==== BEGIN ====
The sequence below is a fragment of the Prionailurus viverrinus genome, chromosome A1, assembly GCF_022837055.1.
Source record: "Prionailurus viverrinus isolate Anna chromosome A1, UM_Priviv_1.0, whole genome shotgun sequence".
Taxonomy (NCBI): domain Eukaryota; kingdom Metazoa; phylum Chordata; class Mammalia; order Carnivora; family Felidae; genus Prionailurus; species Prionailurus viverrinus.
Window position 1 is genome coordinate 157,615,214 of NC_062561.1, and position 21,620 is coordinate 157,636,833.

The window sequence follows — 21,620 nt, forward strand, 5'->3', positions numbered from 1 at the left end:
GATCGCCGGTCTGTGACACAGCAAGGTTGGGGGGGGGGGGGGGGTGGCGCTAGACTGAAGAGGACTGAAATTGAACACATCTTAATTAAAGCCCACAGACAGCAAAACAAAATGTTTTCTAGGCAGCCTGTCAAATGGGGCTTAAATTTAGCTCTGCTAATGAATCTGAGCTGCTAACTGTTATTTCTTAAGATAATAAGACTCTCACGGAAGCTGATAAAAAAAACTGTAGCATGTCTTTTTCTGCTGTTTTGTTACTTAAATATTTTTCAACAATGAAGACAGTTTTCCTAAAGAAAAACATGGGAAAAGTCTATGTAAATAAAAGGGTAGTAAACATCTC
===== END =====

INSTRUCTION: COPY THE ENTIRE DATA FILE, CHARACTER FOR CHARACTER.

The sequence below is a fragment of the Prionailurus viverrinus genome, chromosome A1, assembly GCF_022837055.1.
Source record: "Prionailurus viverrinus isolate Anna chromosome A1, UM_Priviv_1.0, whole genome shotgun sequence".
Taxonomy (NCBI): domain Eukaryota; kingdom Metazoa; phylum Chordata; class Mammalia; order Carnivora; family Felidae; genus Prionailurus; species Prionailurus viverrinus.
Window position 1 is genome coordinate 157,615,214 of NC_062561.1, and position 21,620 is coordinate 157,636,833.

The window sequence follows — 21,620 nt, forward strand, 5'->3', positions numbered from 1 at the left end:
GATCGCCGGTCTGTGACACAGCAAGGTTGGGGGGGGGGGGGGGGTGGCGCTAGACTGAAGAGGACTGAAATTGAACACATCTTAATTAAAGCCCACAGACAGCAAAACAAAATGTTTTCTAGGCAGCCTGTCAAATGGGGCTTAAATTTAGCTCTGCTAATGAATCTGAGCTGCTAACTGTTATTTCTTAAGATAATAAGACTCTCACGGAAGCTGATAAAAAAAACTGTAGCATGTCTTTTTCTGCTGTTTTGTTACTTAAATATTTTTCAACAATGAAGACAGTTTTCCTAAAGAAAAACATGGGAAAAGTCTATGTAAATAAAAGGGTAGTAAACATCTC